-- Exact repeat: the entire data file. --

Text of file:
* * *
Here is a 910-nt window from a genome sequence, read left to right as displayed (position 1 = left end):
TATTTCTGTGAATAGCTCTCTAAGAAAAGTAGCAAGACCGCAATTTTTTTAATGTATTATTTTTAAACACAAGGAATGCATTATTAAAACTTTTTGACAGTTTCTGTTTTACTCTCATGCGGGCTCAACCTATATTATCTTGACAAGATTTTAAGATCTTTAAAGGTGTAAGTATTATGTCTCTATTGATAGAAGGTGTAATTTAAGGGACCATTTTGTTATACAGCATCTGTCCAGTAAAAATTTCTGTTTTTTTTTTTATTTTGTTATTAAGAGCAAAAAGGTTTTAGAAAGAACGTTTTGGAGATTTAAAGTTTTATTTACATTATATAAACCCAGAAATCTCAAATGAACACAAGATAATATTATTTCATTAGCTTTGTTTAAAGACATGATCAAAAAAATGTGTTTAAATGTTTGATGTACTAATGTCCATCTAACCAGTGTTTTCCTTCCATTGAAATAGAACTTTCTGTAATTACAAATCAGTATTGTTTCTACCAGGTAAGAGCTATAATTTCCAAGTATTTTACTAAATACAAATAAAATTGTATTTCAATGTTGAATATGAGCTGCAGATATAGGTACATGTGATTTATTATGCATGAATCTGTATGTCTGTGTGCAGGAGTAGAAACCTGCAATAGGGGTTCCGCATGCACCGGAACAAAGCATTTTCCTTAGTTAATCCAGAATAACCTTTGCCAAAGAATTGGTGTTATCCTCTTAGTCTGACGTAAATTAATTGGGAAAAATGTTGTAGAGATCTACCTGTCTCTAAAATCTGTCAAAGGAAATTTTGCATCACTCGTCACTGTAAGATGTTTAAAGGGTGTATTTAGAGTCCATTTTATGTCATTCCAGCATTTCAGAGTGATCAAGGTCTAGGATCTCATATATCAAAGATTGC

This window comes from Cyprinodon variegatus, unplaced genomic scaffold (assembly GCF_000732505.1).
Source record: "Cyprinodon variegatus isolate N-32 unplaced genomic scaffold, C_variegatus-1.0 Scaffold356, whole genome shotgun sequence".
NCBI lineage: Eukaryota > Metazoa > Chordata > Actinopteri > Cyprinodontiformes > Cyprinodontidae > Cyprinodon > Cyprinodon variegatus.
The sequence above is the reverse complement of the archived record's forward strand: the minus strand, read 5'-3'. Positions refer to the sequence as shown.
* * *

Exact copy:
Here is a 910-nt window from a genome sequence, read left to right as displayed (position 1 = left end):
TATTTCTGTGAATAGCTCTCTAAGAAAAGTAGCAAGACCGCAATTTTTTTAATGTATTATTTTTAAACACAAGGAATGCATTATTAAAACTTTTTGACAGTTTCTGTTTTACTCTCATGCGGGCTCAACCTATATTATCTTGACAAGATTTTAAGATCTTTAAAGGTGTAAGTATTATGTCTCTATTGATAGAAGGTGTAATTTAAGGGACCATTTTGTTATACAGCATCTGTCCAGTAAAAATTTCTGTTTTTTTTTTTATTTTGTTATTAAGAGCAAAAAGGTTTTAGAAAGAACGTTTTGGAGATTTAAAGTTTTATTTACATTATATAAACCCAGAAATCTCAAATGAACACAAGATAATATTATTTCATTAGCTTTGTTTAAAGACATGATCAAAAAAATGTGTTTAAATGTTTGATGTACTAATGTCCATCTAACCAGTGTTTTCCTTCCATTGAAATAGAACTTTCTGTAATTACAAATCAGTATTGTTTCTACCAGGTAAGAGCTATAATTTCCAAGTATTTTACTAAATACAAATAAAATTGTATTTCAATGTTGAATATGAGCTGCAGATATAGGTACATGTGATTTATTATGCATGAATCTGTATGTCTGTGTGCAGGAGTAGAAACCTGCAATAGGGGTTCCGCATGCACCGGAACAAAGCATTTTCCTTAGTTAATCCAGAATAACCTTTGCCAAAGAATTGGTGTTATCCTCTTAGTCTGACGTAAATTAATTGGGAAAAATGTTGTAGAGATCTACCTGTCTCTAAAATCTGTCAAAGGAAATTTTGCATCACTCGTCACTGTAAGATGTTTAAAGGGTGTATTTAGAGTCCATTTTATGTCATTCCAGCATTTCAGAGTGATCAAGGTCTAGGATCTCATATATCAAAGATTGC

This window comes from Cyprinodon variegatus, unplaced genomic scaffold (assembly GCF_000732505.1).
Source record: "Cyprinodon variegatus isolate N-32 unplaced genomic scaffold, C_variegatus-1.0 Scaffold356, whole genome shotgun sequence".
NCBI lineage: Eukaryota > Metazoa > Chordata > Actinopteri > Cyprinodontiformes > Cyprinodontidae > Cyprinodon > Cyprinodon variegatus.
The sequence above is the reverse complement of the archived record's forward strand: the minus strand, read 5'-3'. Positions refer to the sequence as shown.